An Interview with Roger McNamee
An Interview with Roger McNamee
Moonalice featuring the New Chambers Brothers and the T Sisters. Back row, from left, Jason Crosby, Dylan Chambers, Rachel Tietjen, Roger McNamee, Pete Sears and Barry Sless. Front row, from left, Erika Tietjen, John Molo, Lester Chambers and Chloe Tietjen. Photo by Bob Minkin Photography
Lester Chambers and Roger McNamee first met in 2017. Chambers of course, is the former lead singer of the storied Chambers Brothers. To wit:
Perhaps the greatest voices in 60s rock, Lester Chambers and the Chambers Brothers flawless four-part harmonies were honed in the Echo hills of Mississippi. The brothers were signed by the legendary John Hammond Sr. to the Columbia Record label.
The group fell out of favor with Columbia President Clive Davis despite their groundbreaking, light show staple of Psychedelia hit, “Time Has Come Today.” The song has been used in over 100 movies and ad campaigns. It is familiar to every generation from the baby boomers forward to Generation Z.
Roger McNamee is a unique hybrid. He developed an influential career as a Silicon Valley investor and was an early mentor to Facebook CEO Mark Zuckerberg. As an author he has written a New York Times bestseller entitled “Zucked: Waking Up to the Facebook Catastrophe.” The book is a treatise on the perils of Facebook and other platforms that use artificial intelligence in ways that are detrimental to the world.
He is also a guitarist and the leader of the band Moonalice. The group is a rocking entity that since its inception has included some very well-connected personalities in the annals of Northern California rockdom.
The Full Moonalice THC (Time Has Come Review) featuring the New Chambers Brothers and the T Sisters, had been booked to play the Soper Reese on April 25. Unfortunately, the gig has been postponed due to the massive social effects of the COVID-19 shutdown. Nonetheless, the event is still near sold-out status and the show has been rescheduled for Aug. 29.
Lester Chambers’ glorious voice has been entertaining audiences for well over half a century. His resume sports connections with a virtual milky way of stars that few living souls can claim. He met Blues legend Jimmy Reed by chance when he was 14. Bob Dylan asked Lester and his brothers to sing on Dylan’s “Highway 61 Revisited” track “Tombstone Blues.” John Lennon and Yoko Ono asked Lester for his autograph live on the Mike Douglas Show.
Of the New Chambers Brothers’ collaboration with Roger and Moonalice, Lester states, “Roger is a complete blessing. He has brought me from the depths of depression to happy days again. With joy, love, peace and happiness, the time has truly come.”
Dylan Chambers, son of Lester and one half of the new Chambers Brothers, is also a seasoned pro. At the age of 6, he confidently strode on stage with his dad and uncles and covered Otis Redding’s “Sitting On the Dock of the Bay” and killed the crowd. Pop Lester turns 80 on April 13. Dylan turns 35 on April 27.
On the breadth of it all, Dylan chimes in, “Being the son of Lester Chambers has been an amazing experience. Meeting the people that he’s known that are now friends of mine. I’ve met a ton of beautiful people out on the road, exploring Rock & Roll and making music. Working with Roger McNamee and Moonalice is mind-boggling. We recently recorded a cover of Stevie Wonder’s ‘Too High.’ Contributing to the T Sisters handling of the descending harmonies in the chorus was a huge, fun moment.”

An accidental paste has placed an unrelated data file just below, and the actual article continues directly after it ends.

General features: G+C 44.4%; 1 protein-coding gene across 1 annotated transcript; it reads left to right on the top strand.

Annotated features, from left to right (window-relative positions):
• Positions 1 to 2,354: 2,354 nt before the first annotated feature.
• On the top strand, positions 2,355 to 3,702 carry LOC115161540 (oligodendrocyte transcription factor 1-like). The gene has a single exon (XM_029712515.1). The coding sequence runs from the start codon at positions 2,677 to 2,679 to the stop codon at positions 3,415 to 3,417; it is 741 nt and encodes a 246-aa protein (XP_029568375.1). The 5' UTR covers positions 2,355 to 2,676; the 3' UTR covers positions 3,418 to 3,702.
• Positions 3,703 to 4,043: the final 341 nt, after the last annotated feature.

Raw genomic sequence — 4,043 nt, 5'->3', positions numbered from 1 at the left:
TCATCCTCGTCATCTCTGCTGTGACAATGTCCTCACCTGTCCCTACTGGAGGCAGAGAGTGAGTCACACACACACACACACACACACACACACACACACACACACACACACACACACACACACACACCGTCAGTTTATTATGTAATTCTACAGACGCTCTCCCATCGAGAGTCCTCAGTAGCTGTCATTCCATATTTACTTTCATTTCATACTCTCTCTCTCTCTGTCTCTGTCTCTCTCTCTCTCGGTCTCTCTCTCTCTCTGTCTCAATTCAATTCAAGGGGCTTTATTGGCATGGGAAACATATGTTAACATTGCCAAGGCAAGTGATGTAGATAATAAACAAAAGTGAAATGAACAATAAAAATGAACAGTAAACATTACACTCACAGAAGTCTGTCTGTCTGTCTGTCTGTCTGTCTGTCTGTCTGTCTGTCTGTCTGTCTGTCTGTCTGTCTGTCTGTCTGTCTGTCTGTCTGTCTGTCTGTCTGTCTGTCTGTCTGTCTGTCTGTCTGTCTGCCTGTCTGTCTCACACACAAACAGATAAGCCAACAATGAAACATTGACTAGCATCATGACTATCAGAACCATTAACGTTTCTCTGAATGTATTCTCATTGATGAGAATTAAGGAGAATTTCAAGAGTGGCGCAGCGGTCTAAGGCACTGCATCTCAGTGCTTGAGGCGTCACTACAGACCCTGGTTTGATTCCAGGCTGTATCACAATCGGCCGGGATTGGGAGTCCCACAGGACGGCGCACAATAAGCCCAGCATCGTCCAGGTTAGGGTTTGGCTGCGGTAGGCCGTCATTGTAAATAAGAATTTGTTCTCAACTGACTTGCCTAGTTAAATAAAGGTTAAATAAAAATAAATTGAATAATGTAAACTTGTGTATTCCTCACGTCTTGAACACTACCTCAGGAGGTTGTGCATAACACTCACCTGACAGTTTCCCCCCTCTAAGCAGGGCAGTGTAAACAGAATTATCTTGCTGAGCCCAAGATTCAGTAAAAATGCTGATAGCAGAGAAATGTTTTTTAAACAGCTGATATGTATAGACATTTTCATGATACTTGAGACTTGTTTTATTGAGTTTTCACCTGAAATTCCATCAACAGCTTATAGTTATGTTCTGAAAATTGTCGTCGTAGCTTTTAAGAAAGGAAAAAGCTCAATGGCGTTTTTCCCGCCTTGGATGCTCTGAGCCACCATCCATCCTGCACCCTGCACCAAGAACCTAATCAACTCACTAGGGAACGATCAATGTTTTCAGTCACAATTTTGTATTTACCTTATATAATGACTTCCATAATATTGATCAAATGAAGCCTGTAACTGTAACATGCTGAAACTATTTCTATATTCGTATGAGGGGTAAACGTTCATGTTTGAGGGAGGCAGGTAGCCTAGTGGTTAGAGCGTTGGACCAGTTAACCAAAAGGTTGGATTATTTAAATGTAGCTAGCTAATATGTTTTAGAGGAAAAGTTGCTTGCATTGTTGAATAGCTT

Recently, backstage at a show in San Francisco Roger McNamee leaned into Lester and said, “Brother, you’re just everything I ever dreamed of. I wouldn’t change a thing that you do.
McNamee granted LakeCoNews an exclusive interview in mid-March in anticipation of the now-postponed Soper-Reese show. In addition to discussing the current state of Moonalice, McNamee expounded on the premises presented in his book. Excerpts of the interview are presented here.
LakeCoNews: How did you first become familiar with the Chambers Brothers?
R.M: Their song “Time Has Come Today was it for me.” I’m 63 years old. I was a cub, growing up in Albany, New York when that song was first put out. I had brothers and sisters who were much older than I am. My older brothers went to Woodstock. So, they were really into San Francisco and/or psychedelic music in a really big way and that kind of music got played in my house when I was a kid. For example, in the spring of 1967, when he was a sophomore at Yale, my second oldest brother went to a Jimi Hendrix Experience show at a club in New Haven, Connecticut. It was at the beginning of the Experience’s first U.S. tour, before they exploded on the scene at Monterey Pop in June of that year.
Looking back on my childhood there were certain songs that I know all the words to. “Time Has Come Today” was one of those songs. There was a particular movie that it was in a long time ago, that went out of my life for fifteen or twenty years. But in the ‘80s I was hearing it again and it got back into my head. I was really, really liking it. So I went and bought the Chambers Brothers Greatest Hits on CD because I wanted to have it back. And then I was reminded of the other great songs in their body of work.
After Lester was attacked on stage back in 2013, I made a substantial contribution to the Musician’s Fund page that someone set up for him online, even though I had never met him. I’m guessing this was in 2014 because I didn’t hear about the attack when it first happened.